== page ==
A little background: In December, for work, I went to tour the Barbara Davis Center. I had the opportunity to meet all of the doctors, nurses, CDE's, nutritionists and social workers. I also met the director of the lab (which was SO CSI cool...young kids all trendy running around with microscopes and petri dishes). I was blown away with the knowledge these people have and the best part? They all have a connection to type 1 so they really understand what we go through. They GET IT. Dr. Chase's stepson was diagnosed at age 5. He is now 40 and a VP in the TV biz. I sent Dr. Chase a personal email asking him if he would see Lily so we could get a second opinion. He graciously obliged and we were set to see him March 14th.
Fast forward to March 14th....
We show up at the BDC 20 minutes early because we were just a tad bit excited. They immediately showed us back to the room to get blood sugars drawn, etc. The guy that did this...wearing a pump. After that, we went to another room to have the dreaded A1C done. We were then brought into a room to wait for whoever was coming next (I had requested to see everyone and their mother since we live out of town...turns out they do this for first time patients anyway). At 10:05 Dr. Chase and Georgeanne, the nurse, come in and sit down. Was I still on Houston time or was he just ON TIME?? Holy Lord. We said our hellos, Lily stared at the floor and refused to look up, but was at least smiling...my shy child, and Dr. Chase and Georgeanne sat down with us at the little desk. All five of us, sitting down, talking. There was no rush. There was no looking at watches. It was us and them...one on one. They immediately dove into it all. Lily's A1C had gone down a whole point just about after starting shots again. That was a shocker. We are still trying to figure out if it's our awesome logging skills when you have no pump to rely on, or if it's the lypodystrophy she was experiencing from the Omnipod.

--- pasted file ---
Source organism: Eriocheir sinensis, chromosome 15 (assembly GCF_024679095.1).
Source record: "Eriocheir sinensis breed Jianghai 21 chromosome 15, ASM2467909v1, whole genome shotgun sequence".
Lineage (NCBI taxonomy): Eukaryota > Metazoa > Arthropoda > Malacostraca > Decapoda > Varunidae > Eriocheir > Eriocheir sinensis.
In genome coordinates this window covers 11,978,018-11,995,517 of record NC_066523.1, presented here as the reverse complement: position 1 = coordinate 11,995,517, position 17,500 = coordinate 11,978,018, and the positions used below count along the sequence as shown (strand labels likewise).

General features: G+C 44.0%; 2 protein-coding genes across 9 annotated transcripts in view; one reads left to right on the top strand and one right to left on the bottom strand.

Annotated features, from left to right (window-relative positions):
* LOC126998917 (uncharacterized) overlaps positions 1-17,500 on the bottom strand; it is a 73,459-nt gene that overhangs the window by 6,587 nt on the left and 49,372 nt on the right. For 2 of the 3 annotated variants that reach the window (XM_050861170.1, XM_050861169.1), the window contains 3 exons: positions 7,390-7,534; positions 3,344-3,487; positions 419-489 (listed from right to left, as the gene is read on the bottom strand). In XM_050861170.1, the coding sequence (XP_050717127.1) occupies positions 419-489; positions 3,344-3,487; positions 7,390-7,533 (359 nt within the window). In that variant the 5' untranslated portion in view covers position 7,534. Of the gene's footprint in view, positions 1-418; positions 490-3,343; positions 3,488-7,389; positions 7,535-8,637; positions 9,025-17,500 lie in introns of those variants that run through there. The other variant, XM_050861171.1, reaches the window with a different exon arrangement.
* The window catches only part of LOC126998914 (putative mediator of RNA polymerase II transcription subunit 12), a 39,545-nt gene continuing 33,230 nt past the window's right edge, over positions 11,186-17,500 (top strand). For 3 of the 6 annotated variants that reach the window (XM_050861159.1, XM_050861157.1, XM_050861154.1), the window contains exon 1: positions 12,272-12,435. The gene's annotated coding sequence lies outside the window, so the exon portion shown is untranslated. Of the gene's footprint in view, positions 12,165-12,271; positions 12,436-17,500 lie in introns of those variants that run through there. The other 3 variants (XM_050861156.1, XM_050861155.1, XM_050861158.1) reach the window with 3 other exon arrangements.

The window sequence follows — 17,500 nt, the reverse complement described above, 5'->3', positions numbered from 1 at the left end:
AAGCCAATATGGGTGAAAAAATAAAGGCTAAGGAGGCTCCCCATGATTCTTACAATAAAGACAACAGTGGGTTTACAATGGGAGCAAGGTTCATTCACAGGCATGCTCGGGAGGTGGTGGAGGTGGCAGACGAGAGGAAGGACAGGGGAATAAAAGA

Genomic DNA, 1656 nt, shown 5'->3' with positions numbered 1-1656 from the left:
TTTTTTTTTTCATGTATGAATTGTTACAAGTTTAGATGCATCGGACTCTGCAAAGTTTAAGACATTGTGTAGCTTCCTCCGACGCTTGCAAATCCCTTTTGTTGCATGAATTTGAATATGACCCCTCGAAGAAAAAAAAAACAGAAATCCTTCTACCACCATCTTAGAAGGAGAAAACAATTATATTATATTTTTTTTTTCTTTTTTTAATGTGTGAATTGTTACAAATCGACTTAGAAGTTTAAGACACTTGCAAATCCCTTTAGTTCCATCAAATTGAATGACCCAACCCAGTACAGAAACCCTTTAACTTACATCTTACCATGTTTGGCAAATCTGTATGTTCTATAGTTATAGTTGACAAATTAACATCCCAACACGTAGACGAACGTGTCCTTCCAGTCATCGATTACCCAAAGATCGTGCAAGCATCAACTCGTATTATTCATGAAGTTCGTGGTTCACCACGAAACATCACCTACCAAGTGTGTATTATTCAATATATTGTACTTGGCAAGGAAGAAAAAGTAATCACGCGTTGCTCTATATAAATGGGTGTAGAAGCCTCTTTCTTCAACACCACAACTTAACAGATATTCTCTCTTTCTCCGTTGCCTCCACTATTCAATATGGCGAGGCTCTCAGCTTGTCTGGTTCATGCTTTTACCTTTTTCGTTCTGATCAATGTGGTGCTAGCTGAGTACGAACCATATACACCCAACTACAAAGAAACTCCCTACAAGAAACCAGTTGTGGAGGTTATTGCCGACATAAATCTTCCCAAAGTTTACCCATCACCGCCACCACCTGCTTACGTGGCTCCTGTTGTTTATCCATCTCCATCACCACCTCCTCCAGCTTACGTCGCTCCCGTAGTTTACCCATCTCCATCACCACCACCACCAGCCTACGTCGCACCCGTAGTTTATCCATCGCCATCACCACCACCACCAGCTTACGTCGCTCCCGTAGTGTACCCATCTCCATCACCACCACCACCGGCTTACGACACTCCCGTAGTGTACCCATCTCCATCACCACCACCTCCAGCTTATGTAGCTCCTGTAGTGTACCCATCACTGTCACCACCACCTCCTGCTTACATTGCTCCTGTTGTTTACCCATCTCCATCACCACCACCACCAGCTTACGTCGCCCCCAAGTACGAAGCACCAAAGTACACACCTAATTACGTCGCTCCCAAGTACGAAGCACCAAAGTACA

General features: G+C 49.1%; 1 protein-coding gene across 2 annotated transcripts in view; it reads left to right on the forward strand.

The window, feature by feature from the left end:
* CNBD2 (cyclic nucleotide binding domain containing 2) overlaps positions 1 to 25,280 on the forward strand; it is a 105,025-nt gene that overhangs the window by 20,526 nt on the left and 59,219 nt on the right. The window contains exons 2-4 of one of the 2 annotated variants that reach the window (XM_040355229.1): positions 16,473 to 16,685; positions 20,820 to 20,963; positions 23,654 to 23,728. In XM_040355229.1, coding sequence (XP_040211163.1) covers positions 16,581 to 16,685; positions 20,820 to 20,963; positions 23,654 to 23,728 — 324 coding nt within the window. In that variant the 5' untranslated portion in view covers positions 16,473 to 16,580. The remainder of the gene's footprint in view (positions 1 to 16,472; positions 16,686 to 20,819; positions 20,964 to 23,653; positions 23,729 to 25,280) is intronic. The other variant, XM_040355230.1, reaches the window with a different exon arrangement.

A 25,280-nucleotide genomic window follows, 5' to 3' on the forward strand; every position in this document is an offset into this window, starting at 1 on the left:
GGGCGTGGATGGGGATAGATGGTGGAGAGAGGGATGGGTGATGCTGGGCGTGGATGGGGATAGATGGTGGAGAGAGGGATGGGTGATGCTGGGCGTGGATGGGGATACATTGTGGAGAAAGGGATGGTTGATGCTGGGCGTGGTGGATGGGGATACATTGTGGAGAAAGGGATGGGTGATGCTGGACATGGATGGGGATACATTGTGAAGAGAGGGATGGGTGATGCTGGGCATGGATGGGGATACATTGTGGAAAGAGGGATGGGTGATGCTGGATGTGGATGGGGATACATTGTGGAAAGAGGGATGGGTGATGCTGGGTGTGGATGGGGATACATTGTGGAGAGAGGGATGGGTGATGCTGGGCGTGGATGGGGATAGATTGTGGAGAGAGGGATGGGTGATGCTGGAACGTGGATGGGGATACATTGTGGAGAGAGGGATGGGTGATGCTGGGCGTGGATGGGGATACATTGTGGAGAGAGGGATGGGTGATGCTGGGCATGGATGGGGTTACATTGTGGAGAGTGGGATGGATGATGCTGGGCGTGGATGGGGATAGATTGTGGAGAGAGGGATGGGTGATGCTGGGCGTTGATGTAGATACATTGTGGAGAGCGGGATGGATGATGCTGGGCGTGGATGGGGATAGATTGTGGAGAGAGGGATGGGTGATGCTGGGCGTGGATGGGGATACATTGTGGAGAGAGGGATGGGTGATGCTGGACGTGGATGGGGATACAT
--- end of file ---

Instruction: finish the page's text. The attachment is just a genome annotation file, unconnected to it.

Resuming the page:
Dr. Chase spent 1.5 hours with us in this little room at this little table. Yes...you read that correctly. He answered every question, covered every subject, did everything you always dreamed a doctor would do. We were speechless...literally. When he was finished, we had no questions and nothing to add. Again, WOW. He is such a wealth of knowledge that we got all kinds of interesting little tidbits as well. Here are some of the notes I took:
- Look into GAD trial for Abby (can prolong diabetes by 6-10 years if she has 2 out of 3 markers for being T1)
- fast acting insulin peaks at 95 minutes
- 43 degrees is the coolest insulin should be stored so use the door or the front of the shelf of the fridge. 86 degrees is the max.
- bolus 20 minutes prior to meal unless under 100
- a TRUE low, severe low, is 55 and under
- the nonD person spends 10% of their day between 60-70
- 75% of severe lows in kids are from exercise earlier in the day and happen at night
- Think ahead if you will be exercising and reduce Lantus by 1/2 to 1 unit
- NEVER go to bed under 130
- Treat lows at this number with solids and not fluids
- On sick days, go to ER if mouth is dry and there is labored breathing
- No eye exams before 10 years old
- Get cholesterol and lipids checked before age 10
- 50% of teens have enlarged thyroid
- SEVERE LOWS UNDER 55 can last for 2 hours and 25 minutes prior to seizures, unconsciousness, etc. studies show
- If fiber on a label is over 5 grams, subtract HALF
- When giving an injection, don't make a dimple in the skin...hold the needle in the cup of your hand without pressing it in too far. If pressed to far, can get in muscle and insulin doesn't work correctly
- If using an insulin pen, prime the needle EVERY time you use it